I firmly believe that this is a historic day for NATO too. Facing the new and grave challenges, the alliance’s admitting the 29th member show increasingly that the open-door policy is alive and that it works well as a beacon of hope to all of those who want to share its values and standards.
Ladies and gentlemen, since this day, June the 5th, 2017, we are an ally that will enjoy the benefits provided by the collective system of security with major responsibility to continue together with you unwaveringly and committedly to work towards durable peace, stability, and security of Europe and the world. This is a task that will be passed on to the next generations.
Allow me to send a message to the citizens of my country from this place: Let us unite and let us seize this opportunity to make Montenegro a country where people will live better lives with even higher level of democracy, rule of law, and equal opportunities for all. We primarily owe it to ourselves, but we also owe it to our allies who understood and supported, acknowledged, and accepted a small Balkan country as an equal partner. Let us be wise for the sake of our future as much as we were brave in our heroic past.
May Montenegro be eternal, may our alliance be eternal. Thank you. (Applause.)
MODERATOR: And now, NATO Secretary-General Jens Stoltenberg.
SECRETARY-GENERAL STOLTENBERG: John, thank you so much. Prime Minister Markovic, Under Secretary Shannon, excellencies, ambassadors, ladies and gentlemen, in April 1949, just a short distance from here, the 12 founding members of NATO Alliance signed the Washington Treaty. At that ceremony, President Truman said, “In this pact, we hope to create a shield against aggression and the fear of aggression – a bulwark which will permit us to get on with the real business of government and society, the business of achieving a fuller and happier life for all our citizens.”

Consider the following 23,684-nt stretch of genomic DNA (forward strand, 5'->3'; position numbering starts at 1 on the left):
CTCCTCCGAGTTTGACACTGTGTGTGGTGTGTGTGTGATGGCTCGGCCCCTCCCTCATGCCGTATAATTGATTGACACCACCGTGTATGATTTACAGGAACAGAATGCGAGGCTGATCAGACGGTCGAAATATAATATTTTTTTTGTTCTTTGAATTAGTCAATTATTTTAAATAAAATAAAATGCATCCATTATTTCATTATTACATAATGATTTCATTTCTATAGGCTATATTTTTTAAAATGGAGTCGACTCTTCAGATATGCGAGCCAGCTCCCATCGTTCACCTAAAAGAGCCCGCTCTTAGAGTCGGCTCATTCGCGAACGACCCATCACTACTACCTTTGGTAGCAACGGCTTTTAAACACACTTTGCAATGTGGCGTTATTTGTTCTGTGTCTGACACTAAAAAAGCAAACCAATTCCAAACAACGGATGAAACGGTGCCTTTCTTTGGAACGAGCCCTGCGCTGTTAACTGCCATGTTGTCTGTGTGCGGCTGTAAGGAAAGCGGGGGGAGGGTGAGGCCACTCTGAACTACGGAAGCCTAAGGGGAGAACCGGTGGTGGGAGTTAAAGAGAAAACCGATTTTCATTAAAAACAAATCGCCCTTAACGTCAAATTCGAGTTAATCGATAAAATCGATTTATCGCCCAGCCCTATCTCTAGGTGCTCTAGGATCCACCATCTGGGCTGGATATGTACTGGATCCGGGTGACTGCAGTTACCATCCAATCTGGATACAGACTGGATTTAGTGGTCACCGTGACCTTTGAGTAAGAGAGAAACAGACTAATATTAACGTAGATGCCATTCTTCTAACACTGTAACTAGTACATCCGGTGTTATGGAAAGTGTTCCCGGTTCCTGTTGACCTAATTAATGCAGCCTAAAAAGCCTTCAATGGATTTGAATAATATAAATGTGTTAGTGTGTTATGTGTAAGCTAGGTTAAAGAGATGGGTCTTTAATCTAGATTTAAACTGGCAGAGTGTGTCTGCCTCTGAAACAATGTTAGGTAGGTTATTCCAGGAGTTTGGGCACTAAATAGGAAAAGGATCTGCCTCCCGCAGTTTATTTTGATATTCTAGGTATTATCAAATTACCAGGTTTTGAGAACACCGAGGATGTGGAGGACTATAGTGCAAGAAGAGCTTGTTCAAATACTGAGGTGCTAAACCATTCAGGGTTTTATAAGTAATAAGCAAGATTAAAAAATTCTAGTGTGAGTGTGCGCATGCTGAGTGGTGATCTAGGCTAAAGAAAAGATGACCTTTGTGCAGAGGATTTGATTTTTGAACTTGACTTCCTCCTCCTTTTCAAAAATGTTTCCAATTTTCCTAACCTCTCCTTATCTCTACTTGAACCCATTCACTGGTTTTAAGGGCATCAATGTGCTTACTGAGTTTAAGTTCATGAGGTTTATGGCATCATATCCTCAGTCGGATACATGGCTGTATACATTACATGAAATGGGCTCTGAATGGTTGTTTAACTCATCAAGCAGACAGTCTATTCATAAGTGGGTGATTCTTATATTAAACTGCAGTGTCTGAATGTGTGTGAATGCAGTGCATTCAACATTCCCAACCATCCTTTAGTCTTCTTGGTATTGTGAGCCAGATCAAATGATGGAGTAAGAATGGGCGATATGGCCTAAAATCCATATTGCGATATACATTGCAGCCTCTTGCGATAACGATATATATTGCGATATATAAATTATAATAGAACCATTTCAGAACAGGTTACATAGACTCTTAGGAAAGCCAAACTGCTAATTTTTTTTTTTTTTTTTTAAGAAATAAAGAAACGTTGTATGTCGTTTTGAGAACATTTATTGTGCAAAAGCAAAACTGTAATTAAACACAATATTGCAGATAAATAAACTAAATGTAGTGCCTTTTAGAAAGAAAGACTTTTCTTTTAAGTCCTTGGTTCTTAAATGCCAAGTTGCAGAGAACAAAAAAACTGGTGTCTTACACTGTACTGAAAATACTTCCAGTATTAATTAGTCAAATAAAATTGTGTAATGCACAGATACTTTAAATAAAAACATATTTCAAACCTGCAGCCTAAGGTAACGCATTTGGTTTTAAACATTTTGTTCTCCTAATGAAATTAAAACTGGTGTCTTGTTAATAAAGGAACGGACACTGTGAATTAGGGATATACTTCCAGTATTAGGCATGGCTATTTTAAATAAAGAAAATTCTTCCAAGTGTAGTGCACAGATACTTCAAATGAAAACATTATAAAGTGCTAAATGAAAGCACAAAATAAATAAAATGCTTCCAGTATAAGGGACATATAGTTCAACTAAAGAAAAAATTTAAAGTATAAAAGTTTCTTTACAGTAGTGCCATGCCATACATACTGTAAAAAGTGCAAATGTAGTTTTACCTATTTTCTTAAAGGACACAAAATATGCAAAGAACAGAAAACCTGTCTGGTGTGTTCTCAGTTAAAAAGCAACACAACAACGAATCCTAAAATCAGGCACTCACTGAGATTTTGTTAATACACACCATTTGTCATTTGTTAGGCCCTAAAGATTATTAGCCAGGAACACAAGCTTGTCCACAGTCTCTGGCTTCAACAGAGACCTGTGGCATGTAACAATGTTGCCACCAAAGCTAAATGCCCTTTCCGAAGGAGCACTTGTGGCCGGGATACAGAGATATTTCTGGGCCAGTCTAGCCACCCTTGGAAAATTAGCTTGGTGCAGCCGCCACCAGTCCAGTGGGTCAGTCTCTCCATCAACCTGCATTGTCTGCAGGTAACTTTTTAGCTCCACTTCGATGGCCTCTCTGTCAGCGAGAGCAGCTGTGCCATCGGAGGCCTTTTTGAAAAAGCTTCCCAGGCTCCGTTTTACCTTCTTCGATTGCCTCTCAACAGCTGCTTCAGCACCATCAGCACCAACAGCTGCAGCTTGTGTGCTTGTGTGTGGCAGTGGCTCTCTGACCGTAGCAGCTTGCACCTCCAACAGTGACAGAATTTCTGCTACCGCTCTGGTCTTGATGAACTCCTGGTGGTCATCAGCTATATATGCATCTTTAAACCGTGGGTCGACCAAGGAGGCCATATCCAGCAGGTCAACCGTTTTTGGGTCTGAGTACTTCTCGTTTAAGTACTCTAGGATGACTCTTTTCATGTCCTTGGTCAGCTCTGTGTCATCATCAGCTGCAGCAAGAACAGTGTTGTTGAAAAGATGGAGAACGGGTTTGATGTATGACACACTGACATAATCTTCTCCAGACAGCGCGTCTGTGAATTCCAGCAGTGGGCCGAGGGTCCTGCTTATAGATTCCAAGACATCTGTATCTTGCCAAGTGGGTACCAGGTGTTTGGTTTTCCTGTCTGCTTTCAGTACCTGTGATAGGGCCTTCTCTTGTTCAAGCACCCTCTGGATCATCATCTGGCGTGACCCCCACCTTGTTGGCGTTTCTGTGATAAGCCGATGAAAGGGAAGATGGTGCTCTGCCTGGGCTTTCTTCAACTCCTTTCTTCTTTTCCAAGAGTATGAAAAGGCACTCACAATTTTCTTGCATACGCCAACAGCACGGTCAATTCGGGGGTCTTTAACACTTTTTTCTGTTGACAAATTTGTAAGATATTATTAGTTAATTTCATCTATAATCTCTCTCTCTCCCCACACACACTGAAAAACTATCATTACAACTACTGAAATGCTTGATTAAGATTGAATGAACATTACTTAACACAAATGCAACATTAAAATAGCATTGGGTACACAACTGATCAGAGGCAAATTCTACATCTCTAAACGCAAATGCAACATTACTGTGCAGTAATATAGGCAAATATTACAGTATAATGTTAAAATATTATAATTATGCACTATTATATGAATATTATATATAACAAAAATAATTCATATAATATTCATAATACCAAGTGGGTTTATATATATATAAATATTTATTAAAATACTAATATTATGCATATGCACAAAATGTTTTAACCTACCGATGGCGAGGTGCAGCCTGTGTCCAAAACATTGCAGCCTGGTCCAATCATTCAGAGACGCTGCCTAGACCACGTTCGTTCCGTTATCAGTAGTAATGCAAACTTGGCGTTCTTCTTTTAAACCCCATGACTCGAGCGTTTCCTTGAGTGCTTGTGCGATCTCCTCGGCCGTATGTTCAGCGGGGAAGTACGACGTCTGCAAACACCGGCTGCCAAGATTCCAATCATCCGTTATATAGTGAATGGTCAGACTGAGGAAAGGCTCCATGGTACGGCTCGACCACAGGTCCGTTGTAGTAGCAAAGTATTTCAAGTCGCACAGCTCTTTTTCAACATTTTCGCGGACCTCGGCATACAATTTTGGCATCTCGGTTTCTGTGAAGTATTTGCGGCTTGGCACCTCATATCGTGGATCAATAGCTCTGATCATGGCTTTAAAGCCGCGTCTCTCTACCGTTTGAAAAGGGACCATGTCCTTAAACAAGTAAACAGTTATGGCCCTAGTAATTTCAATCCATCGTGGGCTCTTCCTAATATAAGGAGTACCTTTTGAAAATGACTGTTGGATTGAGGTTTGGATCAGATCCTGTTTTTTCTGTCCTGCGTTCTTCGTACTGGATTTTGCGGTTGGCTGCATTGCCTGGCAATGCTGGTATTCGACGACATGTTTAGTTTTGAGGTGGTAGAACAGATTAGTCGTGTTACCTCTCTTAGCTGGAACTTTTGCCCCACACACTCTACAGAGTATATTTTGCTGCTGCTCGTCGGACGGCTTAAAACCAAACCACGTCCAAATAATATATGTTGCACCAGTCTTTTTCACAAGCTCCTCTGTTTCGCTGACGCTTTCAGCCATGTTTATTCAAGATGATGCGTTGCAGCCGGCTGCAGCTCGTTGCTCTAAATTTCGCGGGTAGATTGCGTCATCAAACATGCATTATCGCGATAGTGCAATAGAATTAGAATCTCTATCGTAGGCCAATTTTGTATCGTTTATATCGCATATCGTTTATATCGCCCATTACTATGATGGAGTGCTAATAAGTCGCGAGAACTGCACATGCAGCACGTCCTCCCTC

Since then, NATO’s shield has been extended to cover 28 – now 29 nations in Europe and North America, enabling almost a billion people to live that fuller and happier life. We are an alliance of democracies and we have at times different political perspectives, but together, we rise above those differences and unite around a common purpose: to stand with each other, to protect each other, and, if necessary, to fight to defend each other. Article 5, our collective defense pledge, is the core of our alliance – a unique bond that has kept our nations safe for almost seven decades. Today, our commitment to the alliance is as strong as ever, not just in words but also in deeds. We see a stronger U.S. military presence in Europe, and Europe and Canada investing more in defense.
Today, Montenegro joins NATO with a seat at the table as an equal, with an equal voice in shaping our alliance and its independence guaranteed. In turn, NATO benefits from Montenegro’s insight into the Western Balkans and the professionalism, bravery, and dedication of its men and women in uniform – troops who serve with our Resolute Support mission in Afghanistan. Montenegro’s accession is good for Montenegro. It is also good for the stability of the Western Balkans, and it’s good for international peace and security.
Since NATO’s founding, keeping our door open to new members has been one of our greatest contributions to international peace and security. Montenegro’s accession sends a signal to other states that seek membership that if a country truly reforms, if it promotes democracy, strengthen the rule of law, modernizes its armed forces, and contributes to our collective defense, it too can join the alliance.
Sixty-seven years ago, President Truman said that people with courage, ambition can still determine their own destiny. Today, Montenegro has determined its own destiny to join NATO and to follow the path of freedom and peace.
So I congratulate you, Prime Minister Markovic. (Speaks in Montenegrin.) (Applause.) Welcome, Montenegro.